One has to shudder at the audacity of Butch Beard in attempting to embarrass the University of Louisville on racial issues. The former UofL player claiming there is a lack of acknowledgement to the legacy of black players and to a commitment in diversity hiring. The claims could not be more misguided, reflecting the vexations of a former athlete.
For some reason, he has written a letter to President Neeli Bendapudi requesting that the school “remove my name and accomplishments from any existing or future mention.” Claiming that Louisville basketball never had any national recognition until it signed Wes Unseld and himself in the mid-Sixties. Ignoring the fact that UofL won the then-prestigious National Invitation Tournament in 1955-56 and ranked sixth in the final Associated Press poll. Louisville also had made the NCAA’s Sweet 16 three times, including a Final Four appearance in 1959.
If that is what he really wants, the University should honor his request, removing any previous attempts to honor Beard. UofL can not, however erase his name from the record books. Facts are facts, folly is folly.
Beard, who was at UofL from 1965 to 1969, had a good career, ranking 17th in scoring at Louisville with 1,583 points. He was the ninth pick in the 1969 NBA draft, playing with the Atlanta Hawks for nine seasons. He played with Wes Unseld, who was a first-teamer on the Associated Press’ All-American team in 1968-69. Beard earned third team honors. His honored uniform hangs prominently above Denny Crum Court. They are in the Hall of Fame as well.
Beard complains, however, in the letter to Bendapudi that the “university refuses to recognize someone like Wes Unseld whose shoulders every player stands on today.” Yes, that Unseld, honored with a life-size figure in the HOF exhibit at the KFC Yum! Center. Forgive us, but it is uncertain whether additional recognition was actually sought for Unseld. He was a popular player and fans would naturally support it.
Beard doesn’t mention any other black players. How about Darrell Griffith who promised and delivered on that promise to bring a national championship to UofL? Or Wade Houston, whose name was on a tournament that tipped off this season. Or how about Junior Bridgeman, who took his team to a Final Four in 1974-75 and went on to become Chairman of the UofL Board of Trustees?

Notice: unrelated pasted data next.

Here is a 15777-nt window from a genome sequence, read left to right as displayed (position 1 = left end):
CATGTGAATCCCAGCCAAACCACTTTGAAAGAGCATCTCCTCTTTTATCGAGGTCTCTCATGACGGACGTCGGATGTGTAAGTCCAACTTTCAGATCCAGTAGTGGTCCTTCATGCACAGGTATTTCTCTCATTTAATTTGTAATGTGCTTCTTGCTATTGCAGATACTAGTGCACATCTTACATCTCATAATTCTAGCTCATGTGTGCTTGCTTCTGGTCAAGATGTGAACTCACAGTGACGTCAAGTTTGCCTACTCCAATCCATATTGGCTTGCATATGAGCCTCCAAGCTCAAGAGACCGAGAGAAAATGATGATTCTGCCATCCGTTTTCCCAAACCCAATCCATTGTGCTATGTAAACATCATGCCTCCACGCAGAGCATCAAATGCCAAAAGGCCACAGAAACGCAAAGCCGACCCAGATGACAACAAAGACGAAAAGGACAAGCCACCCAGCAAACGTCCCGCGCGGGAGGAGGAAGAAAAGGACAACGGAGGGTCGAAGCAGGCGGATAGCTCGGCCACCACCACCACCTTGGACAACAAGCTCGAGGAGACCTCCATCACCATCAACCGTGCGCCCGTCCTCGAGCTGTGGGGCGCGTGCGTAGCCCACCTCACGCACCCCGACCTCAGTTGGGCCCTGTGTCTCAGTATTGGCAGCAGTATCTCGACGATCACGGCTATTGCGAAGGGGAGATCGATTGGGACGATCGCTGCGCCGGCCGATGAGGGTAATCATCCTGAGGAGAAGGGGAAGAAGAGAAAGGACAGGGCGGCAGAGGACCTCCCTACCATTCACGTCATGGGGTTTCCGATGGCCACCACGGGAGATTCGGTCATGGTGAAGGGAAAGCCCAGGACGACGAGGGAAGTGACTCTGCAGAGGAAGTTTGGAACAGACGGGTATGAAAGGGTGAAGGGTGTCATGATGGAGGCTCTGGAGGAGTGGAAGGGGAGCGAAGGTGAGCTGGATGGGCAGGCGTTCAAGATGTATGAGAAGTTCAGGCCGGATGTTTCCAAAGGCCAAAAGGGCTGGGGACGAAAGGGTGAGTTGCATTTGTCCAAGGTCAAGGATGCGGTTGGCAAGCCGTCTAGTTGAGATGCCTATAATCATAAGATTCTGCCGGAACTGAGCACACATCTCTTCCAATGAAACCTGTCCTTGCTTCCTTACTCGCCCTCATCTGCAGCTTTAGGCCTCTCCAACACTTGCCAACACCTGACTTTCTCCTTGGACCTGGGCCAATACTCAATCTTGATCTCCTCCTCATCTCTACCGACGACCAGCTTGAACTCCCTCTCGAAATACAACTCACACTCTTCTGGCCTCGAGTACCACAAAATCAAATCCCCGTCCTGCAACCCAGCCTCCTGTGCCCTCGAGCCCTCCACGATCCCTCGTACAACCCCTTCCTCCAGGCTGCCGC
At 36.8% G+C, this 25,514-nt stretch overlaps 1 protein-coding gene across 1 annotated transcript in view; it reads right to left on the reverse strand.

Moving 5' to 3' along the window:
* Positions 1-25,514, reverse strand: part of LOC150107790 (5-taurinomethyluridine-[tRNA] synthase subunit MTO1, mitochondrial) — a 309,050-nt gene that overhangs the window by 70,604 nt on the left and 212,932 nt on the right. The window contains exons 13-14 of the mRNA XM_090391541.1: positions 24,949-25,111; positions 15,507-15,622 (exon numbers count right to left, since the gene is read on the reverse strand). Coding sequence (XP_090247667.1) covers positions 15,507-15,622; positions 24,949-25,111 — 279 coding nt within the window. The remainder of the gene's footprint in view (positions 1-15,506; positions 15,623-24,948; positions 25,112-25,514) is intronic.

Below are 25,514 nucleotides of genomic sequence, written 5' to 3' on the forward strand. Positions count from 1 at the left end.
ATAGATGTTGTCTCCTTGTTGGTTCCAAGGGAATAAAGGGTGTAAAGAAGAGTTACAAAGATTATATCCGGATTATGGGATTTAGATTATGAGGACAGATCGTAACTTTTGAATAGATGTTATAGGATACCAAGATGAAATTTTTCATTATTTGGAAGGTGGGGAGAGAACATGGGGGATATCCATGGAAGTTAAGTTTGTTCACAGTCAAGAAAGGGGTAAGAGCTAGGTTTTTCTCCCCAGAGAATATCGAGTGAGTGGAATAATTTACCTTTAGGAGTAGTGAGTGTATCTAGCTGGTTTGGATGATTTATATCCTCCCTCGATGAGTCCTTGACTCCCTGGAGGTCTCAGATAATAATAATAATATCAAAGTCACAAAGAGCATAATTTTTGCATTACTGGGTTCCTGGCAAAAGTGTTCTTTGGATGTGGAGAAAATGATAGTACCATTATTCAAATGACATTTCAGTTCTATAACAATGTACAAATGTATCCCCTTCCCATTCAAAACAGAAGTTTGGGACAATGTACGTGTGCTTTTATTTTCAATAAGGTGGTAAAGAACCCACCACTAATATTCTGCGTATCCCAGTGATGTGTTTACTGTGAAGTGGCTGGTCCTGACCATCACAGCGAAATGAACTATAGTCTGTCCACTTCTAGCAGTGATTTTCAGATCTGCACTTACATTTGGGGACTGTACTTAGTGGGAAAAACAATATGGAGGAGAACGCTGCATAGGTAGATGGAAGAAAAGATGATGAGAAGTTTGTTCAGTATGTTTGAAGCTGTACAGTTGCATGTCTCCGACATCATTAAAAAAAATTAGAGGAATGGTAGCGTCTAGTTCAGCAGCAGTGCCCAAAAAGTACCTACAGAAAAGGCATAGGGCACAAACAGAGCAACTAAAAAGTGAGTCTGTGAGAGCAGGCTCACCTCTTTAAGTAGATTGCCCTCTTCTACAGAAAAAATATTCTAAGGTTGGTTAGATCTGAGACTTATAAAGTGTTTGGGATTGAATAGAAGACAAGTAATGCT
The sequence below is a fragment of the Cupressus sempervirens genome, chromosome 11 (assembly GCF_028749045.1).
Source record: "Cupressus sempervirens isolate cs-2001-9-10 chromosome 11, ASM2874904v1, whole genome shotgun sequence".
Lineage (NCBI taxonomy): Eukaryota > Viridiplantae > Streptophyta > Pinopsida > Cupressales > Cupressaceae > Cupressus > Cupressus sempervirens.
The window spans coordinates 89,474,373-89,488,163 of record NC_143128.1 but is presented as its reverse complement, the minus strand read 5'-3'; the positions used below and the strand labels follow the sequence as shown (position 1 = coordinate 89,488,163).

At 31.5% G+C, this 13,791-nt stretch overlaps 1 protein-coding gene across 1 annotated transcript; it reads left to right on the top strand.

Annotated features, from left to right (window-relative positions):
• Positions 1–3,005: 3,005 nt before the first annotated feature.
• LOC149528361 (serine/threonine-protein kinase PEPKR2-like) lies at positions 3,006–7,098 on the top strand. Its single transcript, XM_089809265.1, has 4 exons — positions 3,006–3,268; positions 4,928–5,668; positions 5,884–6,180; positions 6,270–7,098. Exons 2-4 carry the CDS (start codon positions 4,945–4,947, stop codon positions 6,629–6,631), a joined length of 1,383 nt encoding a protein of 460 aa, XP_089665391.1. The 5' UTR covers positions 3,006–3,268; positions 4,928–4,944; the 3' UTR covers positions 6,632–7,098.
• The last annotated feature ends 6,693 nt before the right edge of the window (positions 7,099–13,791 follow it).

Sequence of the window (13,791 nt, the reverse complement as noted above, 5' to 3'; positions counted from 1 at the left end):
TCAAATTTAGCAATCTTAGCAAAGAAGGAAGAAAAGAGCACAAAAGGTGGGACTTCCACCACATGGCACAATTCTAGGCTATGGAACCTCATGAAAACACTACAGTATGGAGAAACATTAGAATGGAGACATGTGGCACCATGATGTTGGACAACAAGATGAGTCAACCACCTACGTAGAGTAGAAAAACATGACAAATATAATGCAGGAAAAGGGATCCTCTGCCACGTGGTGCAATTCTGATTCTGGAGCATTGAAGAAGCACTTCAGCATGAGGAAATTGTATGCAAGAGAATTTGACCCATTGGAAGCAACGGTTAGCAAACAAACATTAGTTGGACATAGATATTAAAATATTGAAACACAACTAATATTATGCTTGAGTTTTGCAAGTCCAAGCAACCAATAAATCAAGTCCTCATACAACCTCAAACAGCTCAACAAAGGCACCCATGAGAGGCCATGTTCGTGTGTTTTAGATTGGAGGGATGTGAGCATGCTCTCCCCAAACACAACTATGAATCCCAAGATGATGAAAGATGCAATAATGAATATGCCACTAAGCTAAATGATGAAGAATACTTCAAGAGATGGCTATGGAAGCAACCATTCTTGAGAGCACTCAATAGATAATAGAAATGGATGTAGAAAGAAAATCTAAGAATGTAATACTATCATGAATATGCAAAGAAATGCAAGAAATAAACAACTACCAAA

One suspects that one reason Beard is still resentful because he was not among the candidates to succeed Coach Rick Pitino at UofL. Neither was Beard’s close fiend Jerry Eaves, who played on the 1980 championship team and is a frequent critic of UofL on his radio talk show. Beard told WDRB’s Rick Bozich last year, ““You’ve got a big problem in college basketball right now,” he said. “A big problem … I will be dead before they even consider a black guy for that job (at UofL) in basketball.”
Last season, blacks held 17.3% of the 75 head jobs at the Power Six programs in the Atlantic Coast, Southeastern, Big Ten, Big 12, Big East and Pac-12 conferences. Regardless, Beard didn’t deserve serious consideration at Uofl, not based on his record. Five years after taking over the Morgan State basketball program, he resigned with a 39-105 won-lost record. His overall record, which included a stint at Howard University (where he was 45-69), was 84-174.
Thankfully, Louisville went after the best coaching candidates available and was successful in hiring a proven winner.
Beard’s letter to Bendapudi will get him some attention, coming at time when the University is seeking to recover from years of drama and restore its financial well-being in the midst of global pandemic. The temptation for some would be to ignore the letter, but that’s not possible these days. The easiest course would be to grant him his wish, removing any tangible reminders of his time there. But that’s not likely either, probably evoking more bad feelings.
The truth is that UofL is in the forefront on race issues, actually pursuing an “anti-racism” agenda, and is more diverse than the majority of power conference schools. The fewer distractions the better for Neeli Bendapudi in pursuing her agenda. Constructive suggestions are welcome in the suggestion box. Tunnel-vision posturing is divisive and not helpful.